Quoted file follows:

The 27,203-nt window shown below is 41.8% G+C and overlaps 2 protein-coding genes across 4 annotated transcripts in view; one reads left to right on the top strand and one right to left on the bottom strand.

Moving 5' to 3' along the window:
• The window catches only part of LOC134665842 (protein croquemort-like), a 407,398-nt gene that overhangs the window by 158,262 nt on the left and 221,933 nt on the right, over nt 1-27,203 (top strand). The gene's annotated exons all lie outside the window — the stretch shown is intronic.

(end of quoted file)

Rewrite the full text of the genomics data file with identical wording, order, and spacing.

The 27,203-nt window shown below is 41.8% G+C and overlaps 2 protein-coding genes across 4 annotated transcripts in view; one reads left to right on the top strand and one right to left on the bottom strand.

Moving 5' to 3' along the window:
• The window catches only part of LOC134665842 (protein croquemort-like), a 407,398-nt gene that overhangs the window by 158,262 nt on the left and 221,933 nt on the right, over nt 1-27,203 (top strand). The gene's annotated exons all lie outside the window — the stretch shown is intronic.